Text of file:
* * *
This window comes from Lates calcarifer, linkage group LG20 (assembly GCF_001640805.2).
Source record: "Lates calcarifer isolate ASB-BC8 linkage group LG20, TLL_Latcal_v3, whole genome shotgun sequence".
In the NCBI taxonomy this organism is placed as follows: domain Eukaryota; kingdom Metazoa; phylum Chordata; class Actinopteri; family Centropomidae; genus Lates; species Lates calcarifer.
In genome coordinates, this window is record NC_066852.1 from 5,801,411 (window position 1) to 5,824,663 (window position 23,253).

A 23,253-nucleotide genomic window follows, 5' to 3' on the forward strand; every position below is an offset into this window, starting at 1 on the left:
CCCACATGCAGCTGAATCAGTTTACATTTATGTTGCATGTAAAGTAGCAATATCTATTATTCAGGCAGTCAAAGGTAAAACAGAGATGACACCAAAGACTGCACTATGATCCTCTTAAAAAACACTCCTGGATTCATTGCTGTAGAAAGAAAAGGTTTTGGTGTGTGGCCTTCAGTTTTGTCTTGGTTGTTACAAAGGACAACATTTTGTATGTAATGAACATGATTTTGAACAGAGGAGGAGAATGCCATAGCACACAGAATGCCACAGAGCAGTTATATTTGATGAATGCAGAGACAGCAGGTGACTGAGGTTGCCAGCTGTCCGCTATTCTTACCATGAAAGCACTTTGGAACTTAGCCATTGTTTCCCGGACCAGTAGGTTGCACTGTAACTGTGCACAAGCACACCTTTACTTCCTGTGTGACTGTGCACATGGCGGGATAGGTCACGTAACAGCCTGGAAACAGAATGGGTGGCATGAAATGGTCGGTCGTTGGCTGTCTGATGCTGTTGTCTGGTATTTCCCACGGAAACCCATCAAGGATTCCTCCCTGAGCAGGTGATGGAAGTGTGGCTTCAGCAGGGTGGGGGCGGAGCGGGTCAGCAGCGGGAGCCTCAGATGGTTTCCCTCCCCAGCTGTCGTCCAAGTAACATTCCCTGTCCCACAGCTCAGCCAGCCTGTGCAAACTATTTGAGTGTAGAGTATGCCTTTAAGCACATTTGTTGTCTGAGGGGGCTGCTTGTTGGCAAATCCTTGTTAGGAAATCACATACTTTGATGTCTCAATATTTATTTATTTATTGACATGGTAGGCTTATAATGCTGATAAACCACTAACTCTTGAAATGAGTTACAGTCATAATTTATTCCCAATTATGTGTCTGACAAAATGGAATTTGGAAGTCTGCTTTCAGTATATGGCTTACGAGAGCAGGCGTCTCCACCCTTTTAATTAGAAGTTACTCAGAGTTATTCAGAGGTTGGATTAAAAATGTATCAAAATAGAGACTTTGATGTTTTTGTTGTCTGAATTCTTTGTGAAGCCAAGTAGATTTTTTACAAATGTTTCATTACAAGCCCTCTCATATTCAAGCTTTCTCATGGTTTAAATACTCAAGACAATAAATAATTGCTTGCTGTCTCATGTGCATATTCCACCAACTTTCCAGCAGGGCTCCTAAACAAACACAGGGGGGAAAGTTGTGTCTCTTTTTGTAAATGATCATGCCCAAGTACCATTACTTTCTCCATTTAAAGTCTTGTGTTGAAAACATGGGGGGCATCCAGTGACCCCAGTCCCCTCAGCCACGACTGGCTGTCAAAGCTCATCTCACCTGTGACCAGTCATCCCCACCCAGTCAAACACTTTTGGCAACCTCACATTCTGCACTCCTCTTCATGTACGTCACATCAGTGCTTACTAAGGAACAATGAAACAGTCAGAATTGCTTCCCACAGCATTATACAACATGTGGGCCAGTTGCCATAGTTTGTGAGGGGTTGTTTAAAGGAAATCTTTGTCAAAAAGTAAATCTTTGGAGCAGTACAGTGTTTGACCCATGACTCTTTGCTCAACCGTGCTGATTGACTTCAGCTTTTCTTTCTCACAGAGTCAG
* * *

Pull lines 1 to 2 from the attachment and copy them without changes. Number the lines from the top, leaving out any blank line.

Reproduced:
This window comes from Lates calcarifer, linkage group LG20 (assembly GCF_001640805.2).
Source record: "Lates calcarifer isolate ASB-BC8 linkage group LG20, TLL_Latcal_v3, whole genome shotgun sequence".